Inside the burial chamber Tutankhamun was buried in a series of three anthropoid coffins nested inside each other, with the innermost one being made from solid gold, and the other two wooden with golden inlays. The coffins were stood upon a bier inside a quartzite sarcophagus which was enclosed with a broken red granite lid. Surrounding the sarcophagus was three gilded wooden shrines, one inside the other, which was then followed by a wooden pall stand with a linen covering over it. Beyond that was a fourth, and final, shrine. Many different artefacts were discovered between the shrines and around the outside of the outermost shrine on the floor; such as statues and archery equipment. Tutankhamun had been mummified and had been provided with numerous amulets, collars, pectorals, and bangles which had been wrapped inside his mummy bandaging. He then had copious amounts of resin poured over him - avoiding the feet and head - as well as having his golden funerary mask placed over his head, and floral wreaths adorned him and his coffin.
[Left *Figure 4* - Tutankhamun's miniature coffin that held his liver inside his alabaster canopic chest, and contains a recitation to Aset (protector of Imsety) inscribed down the centre front. Photo supplied by John DeWerd.]
The broken miss-matched sarcophagus lid that had been painted to try to match the rest of the sarcophagus, and the mixed styles of the artwork in the tomb, lead us to suspect that the funerary equipment was put together haphazardly and rushed, but what lends even more to this theory, are the oval shaped meat boxes that were discovered in the antechamber. These boxes obviously should not have been in this room, as all other 'offerings' of this kind were stored in the annexe, and it seems very unlikely that they would have been relocated here for any reason. When the tomb was discovered, the annexe was in the worse condition, with artefacts broken and thrown about by tomb robbers. The first things to be looted by robbers tended to be items that had a very short shelf-life, which explains why this room was badly ravaged by the robbers, as they drained out all oils and wines from their jars stored in this room, discarding empty jars aside. Intrestingly, some of these jars have been found to still have the fingerprints left on them from the long ago robbers. Baskets of fruits were also stored in the annexe along with many other offerings.
The antechamber [figure1 pictured bove] was the first chamber you viewed upon entering the tomb. Along the west wall (ahead upon entering the chamber) funiture, including chairs, beds, chests, and other miscellaneous items were stacked high. Three ritual beds were lined up along this wall, with the one to the left being made to represent a composite creature - possibly Ammit - being part hippopotamus, part crocodile, and part leopard. The centre bed was in the form of Hut-Hor; being depicted as a cow wearing the sun disc between the horns. And the one to the right was in the guise of a lion; all three of the beds being made from gold covered wood. Beneath the left-hand bed was Tutankhamun's golden throne, which contained scenes dedicated to the Aten cult along with the titles of Tutankhamun and Ankhesenamun from the Amun cult, showing that this chair may have been constructed during a transitional period between both these religious practices. On the reverse side of the throne's backrest is a scene of birds in a thicket, whilst the front of the backrest displays the young king being anointed by his wife. On the front of each armrest is a carving of a leopard's head. Amongst the many artefacts discovered in this chamber were numerous chests which had been labelled in ancient times with their contents. However, when opening these boxes upon discvery, it was often found that the labels did not match the mixture of items that were inside. Because of this, it is often speculated that after each of the tomb robbings that occurred (both not long after the initial interrment of the king), necropolis officials were sent into the tomb to tidy up, and so these officials packed away the objects that were scattered on the floor into any open chest that they came across; hence, many items in this chamber got moved from their original settings. In the south-east corner of the antechamber, four complete, yet dismantled, chariots were piled up (two more were in the treasury), which were made from gold gilded wood. Another important artefact in this chamber were the pair of lifesize ka statues (made to symbolise Tutankhamun's soul) which stood along the north wall guarding the enterance to the burial chamber and beyond. Both statues stand around five foot and six inches tall, made from wood that has been covered in a black resin to represent the black fertile Nile silt. They are both depicted wearing pleated kilts, headdresses, menet collars, pectorals, bangles, and holding a staff and mace which were all gilded with gold. Bronze gilding was also used on these statues to depict the uraeus upon their brow, their sandals, and their make-up. The biggest difference between the pair was their headdress; one was wearing the khat headdress which was often shown on nobility [can be seen in the background on the right-hand side in figure 1], and the other was wearing the nemes headdress which was a linen striped cloth denoting royalty.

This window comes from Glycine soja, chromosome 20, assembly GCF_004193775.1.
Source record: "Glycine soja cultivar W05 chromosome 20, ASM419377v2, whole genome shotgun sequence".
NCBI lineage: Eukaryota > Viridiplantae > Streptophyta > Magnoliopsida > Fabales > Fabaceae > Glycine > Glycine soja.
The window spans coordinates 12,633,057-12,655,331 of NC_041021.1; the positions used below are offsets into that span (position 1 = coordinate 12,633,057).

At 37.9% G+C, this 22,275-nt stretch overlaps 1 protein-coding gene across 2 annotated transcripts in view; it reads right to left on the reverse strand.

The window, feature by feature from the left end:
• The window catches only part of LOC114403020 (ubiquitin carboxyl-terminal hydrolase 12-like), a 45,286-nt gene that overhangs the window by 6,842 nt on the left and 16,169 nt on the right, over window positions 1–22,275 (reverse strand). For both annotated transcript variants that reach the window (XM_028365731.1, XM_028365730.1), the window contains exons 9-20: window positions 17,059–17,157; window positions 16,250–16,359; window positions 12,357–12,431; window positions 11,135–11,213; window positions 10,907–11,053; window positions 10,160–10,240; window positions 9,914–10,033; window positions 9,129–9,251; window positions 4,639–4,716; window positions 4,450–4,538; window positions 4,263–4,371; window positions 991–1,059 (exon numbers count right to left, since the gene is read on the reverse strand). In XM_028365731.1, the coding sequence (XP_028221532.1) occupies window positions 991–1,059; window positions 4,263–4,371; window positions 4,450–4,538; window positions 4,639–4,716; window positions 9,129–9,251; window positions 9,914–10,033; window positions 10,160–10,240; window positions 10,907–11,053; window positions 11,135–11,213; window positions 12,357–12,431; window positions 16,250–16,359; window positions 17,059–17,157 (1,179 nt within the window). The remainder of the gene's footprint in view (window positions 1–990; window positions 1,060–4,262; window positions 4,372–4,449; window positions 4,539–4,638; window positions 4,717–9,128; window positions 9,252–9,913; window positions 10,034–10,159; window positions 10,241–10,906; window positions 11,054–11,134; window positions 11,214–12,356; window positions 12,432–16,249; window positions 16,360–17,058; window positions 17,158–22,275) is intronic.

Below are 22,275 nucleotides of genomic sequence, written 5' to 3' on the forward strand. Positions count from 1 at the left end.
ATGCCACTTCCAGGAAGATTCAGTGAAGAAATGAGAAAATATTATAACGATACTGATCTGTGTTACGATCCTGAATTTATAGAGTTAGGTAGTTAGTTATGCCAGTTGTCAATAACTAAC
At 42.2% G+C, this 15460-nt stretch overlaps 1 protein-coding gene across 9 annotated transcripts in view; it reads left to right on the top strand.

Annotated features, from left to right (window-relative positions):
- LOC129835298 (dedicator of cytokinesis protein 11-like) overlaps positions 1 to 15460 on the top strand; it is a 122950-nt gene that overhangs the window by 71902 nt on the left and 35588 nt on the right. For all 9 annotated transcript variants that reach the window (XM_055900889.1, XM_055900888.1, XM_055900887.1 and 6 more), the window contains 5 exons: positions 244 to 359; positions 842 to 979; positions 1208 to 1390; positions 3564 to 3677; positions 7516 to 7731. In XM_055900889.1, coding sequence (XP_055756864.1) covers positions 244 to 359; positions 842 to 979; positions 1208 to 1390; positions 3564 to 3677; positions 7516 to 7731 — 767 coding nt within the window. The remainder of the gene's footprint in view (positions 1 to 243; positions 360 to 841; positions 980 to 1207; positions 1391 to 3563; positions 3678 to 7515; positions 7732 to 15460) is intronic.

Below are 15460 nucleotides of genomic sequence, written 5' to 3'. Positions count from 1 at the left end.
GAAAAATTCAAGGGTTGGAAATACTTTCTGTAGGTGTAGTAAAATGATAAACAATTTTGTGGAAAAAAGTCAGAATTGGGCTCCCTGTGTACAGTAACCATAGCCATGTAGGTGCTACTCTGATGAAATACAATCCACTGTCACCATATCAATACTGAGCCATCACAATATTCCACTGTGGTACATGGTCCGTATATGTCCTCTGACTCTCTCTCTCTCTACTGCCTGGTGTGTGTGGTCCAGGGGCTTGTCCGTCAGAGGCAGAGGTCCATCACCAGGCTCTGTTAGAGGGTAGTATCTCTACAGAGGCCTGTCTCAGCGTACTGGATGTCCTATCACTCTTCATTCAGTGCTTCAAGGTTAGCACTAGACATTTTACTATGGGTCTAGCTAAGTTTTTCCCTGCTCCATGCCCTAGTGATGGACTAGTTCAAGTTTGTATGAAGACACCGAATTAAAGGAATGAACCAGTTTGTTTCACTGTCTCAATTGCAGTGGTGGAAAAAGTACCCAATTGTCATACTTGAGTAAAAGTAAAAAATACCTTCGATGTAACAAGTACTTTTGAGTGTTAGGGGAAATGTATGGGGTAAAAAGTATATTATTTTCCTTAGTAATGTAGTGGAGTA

When Carter discovered the tomb, the sloping passageway at the enterance had been filled to the ceiling with rock and debris, which he concluded was likely the chippings that had been made whilst the ancient Egyptians were diggig the tomb. A tunnel had obviously been cut in the top left-hand corner of this passageway by tomb robbers, as the dark flint that had been used to fill up the tomb robber's path in the corner stood out from the dusty white chip that filled the rest of the corridor. This proved beyond a doubt that the tomb had been entered into on possibly two occasions after the king had been buried there, and had been later re-sealed by officials [seal shown below].
Considering that Tutankhamun's tomb is one of the smallest royal tombs in the Valley, KV62 is one of the most famous tombs and one of the best documented ever.